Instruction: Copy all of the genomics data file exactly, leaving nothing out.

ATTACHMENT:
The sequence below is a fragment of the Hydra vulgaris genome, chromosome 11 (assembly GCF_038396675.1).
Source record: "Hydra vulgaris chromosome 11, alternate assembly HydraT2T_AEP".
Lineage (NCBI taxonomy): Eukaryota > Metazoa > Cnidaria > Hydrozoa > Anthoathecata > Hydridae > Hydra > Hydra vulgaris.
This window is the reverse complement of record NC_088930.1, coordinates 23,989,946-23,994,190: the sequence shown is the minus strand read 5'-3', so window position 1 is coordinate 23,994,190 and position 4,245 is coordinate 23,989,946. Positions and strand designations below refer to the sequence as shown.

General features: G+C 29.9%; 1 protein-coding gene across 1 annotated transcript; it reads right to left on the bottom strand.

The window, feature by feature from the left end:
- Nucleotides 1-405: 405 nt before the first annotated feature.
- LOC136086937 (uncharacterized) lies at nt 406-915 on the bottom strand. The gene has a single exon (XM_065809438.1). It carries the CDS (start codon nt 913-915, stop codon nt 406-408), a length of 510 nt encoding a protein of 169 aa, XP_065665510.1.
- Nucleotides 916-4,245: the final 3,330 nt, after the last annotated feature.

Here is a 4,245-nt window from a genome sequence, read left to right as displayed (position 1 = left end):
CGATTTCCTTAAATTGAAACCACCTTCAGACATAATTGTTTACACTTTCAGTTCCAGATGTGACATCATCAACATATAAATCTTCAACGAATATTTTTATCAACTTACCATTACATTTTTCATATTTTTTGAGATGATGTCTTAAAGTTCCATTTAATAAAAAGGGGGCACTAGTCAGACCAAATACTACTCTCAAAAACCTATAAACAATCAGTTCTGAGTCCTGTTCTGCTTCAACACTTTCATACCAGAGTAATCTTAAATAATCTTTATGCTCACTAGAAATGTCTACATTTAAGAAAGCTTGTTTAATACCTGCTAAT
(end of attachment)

The sequence below is a fragment of the Hydra vulgaris genome, chromosome 11 (assembly GCF_038396675.1).
Source record: "Hydra vulgaris chromosome 11, alternate assembly HydraT2T_AEP".
Lineage (NCBI taxonomy): Eukaryota > Metazoa > Cnidaria > Hydrozoa > Anthoathecata > Hydridae > Hydra > Hydra vulgaris.
This window is the reverse complement of record NC_088930.1, coordinates 23,989,946-23,994,190: the sequence shown is the minus strand read 5'-3', so window position 1 is coordinate 23,994,190 and position 4,245 is coordinate 23,989,946. Positions and strand designations below refer to the sequence as shown.

General features: G+C 29.9%; 1 protein-coding gene across 1 annotated transcript; it reads right to left on the bottom strand.

The window, feature by feature from the left end:
- Nucleotides 1-405: 405 nt before the first annotated feature.
- LOC136086937 (uncharacterized) lies at nt 406-915 on the bottom strand. The gene has a single exon (XM_065809438.1). It carries the CDS (start codon nt 913-915, stop codon nt 406-408), a length of 510 nt encoding a protein of 169 aa, XP_065665510.1.
- Nucleotides 916-4,245: the final 3,330 nt, after the last annotated feature.

Here is a 4,245-nt window from a genome sequence, read left to right as displayed (position 1 = left end):
CGATTTCCTTAAATTGAAACCACCTTCAGACATAATTGTTTACACTTTCAGTTCCAGATGTGACATCATCAACATATAAATCTTCAACGAATATTTTTATCAACTTACCATTACATTTTTCATATTTTTTGAGATGATGTCTTAAAGTTCCATTTAATAAAAAGGGGGCACTAGTCAGACCAAATACTACTCTCAAAAACCTATAAACAATCAGTTCTGAGTCCTGTTCTGCTTCAACACTTTCATACCAGAGTAATCTTAAATAATCTTTATGCTCACTAGAAATGTCTACATTTAAGAAAGCTTGTTTAATACCTGCTAAT